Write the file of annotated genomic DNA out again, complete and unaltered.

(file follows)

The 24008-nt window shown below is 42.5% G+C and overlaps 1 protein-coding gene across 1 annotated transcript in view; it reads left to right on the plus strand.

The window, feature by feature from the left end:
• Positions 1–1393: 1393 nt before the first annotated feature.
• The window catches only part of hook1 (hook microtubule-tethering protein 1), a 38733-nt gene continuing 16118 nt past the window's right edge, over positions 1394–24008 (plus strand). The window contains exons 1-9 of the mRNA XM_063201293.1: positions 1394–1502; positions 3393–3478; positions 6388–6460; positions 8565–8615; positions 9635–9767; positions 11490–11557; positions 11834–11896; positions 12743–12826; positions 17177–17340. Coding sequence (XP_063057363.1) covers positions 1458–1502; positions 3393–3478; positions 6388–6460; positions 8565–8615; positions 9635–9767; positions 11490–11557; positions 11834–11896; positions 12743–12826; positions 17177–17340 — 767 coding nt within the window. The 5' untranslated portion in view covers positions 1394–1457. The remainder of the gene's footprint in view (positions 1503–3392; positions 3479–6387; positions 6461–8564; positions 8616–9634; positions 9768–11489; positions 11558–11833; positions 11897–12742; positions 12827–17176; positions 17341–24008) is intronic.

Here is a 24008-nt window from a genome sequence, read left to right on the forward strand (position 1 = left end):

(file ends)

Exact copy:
The 24008-nt window shown below is 42.5% G+C and overlaps 1 protein-coding gene across 1 annotated transcript in view; it reads left to right on the plus strand.

The window, feature by feature from the left end:
• Positions 1–1393: 1393 nt before the first annotated feature.
• The window catches only part of hook1 (hook microtubule-tethering protein 1), a 38733-nt gene continuing 16118 nt past the window's right edge, over positions 1394–24008 (plus strand). The window contains exons 1-9 of the mRNA XM_063201293.1: positions 1394–1502; positions 3393–3478; positions 6388–6460; positions 8565–8615; positions 9635–9767; positions 11490–11557; positions 11834–11896; positions 12743–12826; positions 17177–17340. Coding sequence (XP_063057363.1) covers positions 1458–1502; positions 3393–3478; positions 6388–6460; positions 8565–8615; positions 9635–9767; positions 11490–11557; positions 11834–11896; positions 12743–12826; positions 17177–17340 — 767 coding nt within the window. The 5' untranslated portion in view covers positions 1394–1457. The remainder of the gene's footprint in view (positions 1503–3392; positions 3479–6387; positions 6461–8564; positions 8616–9634; positions 9768–11489; positions 11558–11833; positions 11897–12742; positions 12827–17176; positions 17341–24008) is intronic.

Here is a 24008-nt window from a genome sequence, read left to right on the forward strand (position 1 = left end):